Unlike the party beach towns of Kuta, Legian and even high-end Seminyak, Ubud tucked amid the rolling padi terraces of Bali, is comparably cooler, especially when dusk falls. Even the main shopping streets are quieter, idyllic even, for the storekeepers are less aggressive and let you browse, and the absence of beaches means the absence of touts pushing you batik sarongs, eagle carvings, and advertising hairbraiding and massage services.
This trip was full of hidden finds, full of serendipity and soft winds. The biggest serendipity was the villa we stayed at, called Barong Resort and Spa.
This was not the typical brand spanking-new resort with piped in music, remote-controlled curtains and key cards. Instead, algae stained the walls of the terraced villa, lichen carpeted the steps to the sunken garden below, and everywhere, there were bugs. Flora and fauna, in all its Balinese glory, encroached where shine and polish feared to tread.
The move of time had aged the place with a rusticity as authentic as the dogeared pages of a favourite book, or the faded hues of a wellworn blanket.
The lack of fumigation, a hallmark of modern war against pests, meant an insect could be found on every leaf, in every flower. There were bees, wasps, spiders, moths, butterflies, dragonflies, garden snails in lemon-coloured shells, a toad in a grotto. Here was life, buzzing and chirping and twittering (not tweeting) in all its organic glory.
Here, organic did not refer to organic cereal or decaf coffee. Instead, organic here is synonymous with water pooling in craters in the cracked stone paving, a sudden chorus of crickets, a trespassing cat, ants on the breakfast table.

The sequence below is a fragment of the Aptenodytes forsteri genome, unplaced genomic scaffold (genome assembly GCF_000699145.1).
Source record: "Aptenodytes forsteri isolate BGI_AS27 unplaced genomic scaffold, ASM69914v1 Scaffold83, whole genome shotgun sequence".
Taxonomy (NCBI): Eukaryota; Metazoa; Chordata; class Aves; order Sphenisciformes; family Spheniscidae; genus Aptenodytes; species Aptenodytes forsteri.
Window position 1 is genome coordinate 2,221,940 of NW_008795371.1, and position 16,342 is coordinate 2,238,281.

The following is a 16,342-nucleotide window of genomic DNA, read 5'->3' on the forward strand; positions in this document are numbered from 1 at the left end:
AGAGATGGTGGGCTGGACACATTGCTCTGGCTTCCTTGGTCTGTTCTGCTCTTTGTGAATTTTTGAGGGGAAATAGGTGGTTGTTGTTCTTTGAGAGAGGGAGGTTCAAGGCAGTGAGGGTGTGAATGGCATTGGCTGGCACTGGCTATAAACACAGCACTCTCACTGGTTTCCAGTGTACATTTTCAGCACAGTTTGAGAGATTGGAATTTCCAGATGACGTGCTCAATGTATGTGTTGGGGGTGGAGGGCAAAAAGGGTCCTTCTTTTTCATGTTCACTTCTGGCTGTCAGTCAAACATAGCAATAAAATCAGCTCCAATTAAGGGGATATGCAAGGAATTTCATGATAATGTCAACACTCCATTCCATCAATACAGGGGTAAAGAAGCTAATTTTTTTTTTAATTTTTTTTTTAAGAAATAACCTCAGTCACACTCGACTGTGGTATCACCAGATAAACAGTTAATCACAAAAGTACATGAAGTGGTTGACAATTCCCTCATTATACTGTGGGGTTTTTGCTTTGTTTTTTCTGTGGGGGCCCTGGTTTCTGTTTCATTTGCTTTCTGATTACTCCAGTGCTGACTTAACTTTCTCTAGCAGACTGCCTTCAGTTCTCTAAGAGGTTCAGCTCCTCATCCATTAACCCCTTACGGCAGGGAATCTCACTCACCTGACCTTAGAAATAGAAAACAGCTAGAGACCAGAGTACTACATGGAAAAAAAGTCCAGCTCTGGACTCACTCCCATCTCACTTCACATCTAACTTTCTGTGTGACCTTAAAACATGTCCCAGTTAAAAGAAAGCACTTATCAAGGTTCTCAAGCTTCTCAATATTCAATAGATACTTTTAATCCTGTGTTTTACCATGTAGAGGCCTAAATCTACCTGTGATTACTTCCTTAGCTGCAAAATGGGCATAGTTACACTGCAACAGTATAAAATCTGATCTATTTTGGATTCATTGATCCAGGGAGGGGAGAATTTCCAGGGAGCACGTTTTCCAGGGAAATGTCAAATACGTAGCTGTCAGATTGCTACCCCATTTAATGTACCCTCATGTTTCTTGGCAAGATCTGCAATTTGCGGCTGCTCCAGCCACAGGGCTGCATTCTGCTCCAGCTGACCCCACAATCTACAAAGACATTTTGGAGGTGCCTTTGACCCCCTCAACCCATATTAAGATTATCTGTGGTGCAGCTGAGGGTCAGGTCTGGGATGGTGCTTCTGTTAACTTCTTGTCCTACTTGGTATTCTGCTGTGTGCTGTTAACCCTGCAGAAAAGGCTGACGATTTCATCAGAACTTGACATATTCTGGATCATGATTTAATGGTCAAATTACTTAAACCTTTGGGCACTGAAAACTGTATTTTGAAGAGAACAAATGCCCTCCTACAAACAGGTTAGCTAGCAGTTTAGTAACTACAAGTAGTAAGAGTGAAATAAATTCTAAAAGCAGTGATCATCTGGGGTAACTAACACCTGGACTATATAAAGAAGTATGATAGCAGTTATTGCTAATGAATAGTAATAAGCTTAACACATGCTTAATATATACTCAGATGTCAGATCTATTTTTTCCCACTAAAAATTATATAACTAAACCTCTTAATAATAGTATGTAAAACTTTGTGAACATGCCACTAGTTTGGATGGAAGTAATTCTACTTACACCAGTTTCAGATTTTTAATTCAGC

The same move of time had made the coconut trees five-storeys tall, allowed creepers to green the walls, and the leaves of a staghorn parasite plant fall Rapunzel-like from its host, the erythrina glauca (also known as the red-flower tree).
It is in this garden that clumps of heliconia, maidenhair fern, and spider lily fight for space amongst crotons, flowering ginger plants, pandanus and all manner of palms, hibiscus and the ubiquitous frangipani tree.
It’s the kind of place the soul unwittingly feeds upon, where the riotous plants let the imagination run wild. And memory, thus freed, reaches back into the distant past to juxtapose school holidays spent exploring gardens of childhood with the present tableau.
It’s the kind of place where one notices that the dew, diamond-like in the rays of the sun, is like the mercies of God; new every morning.
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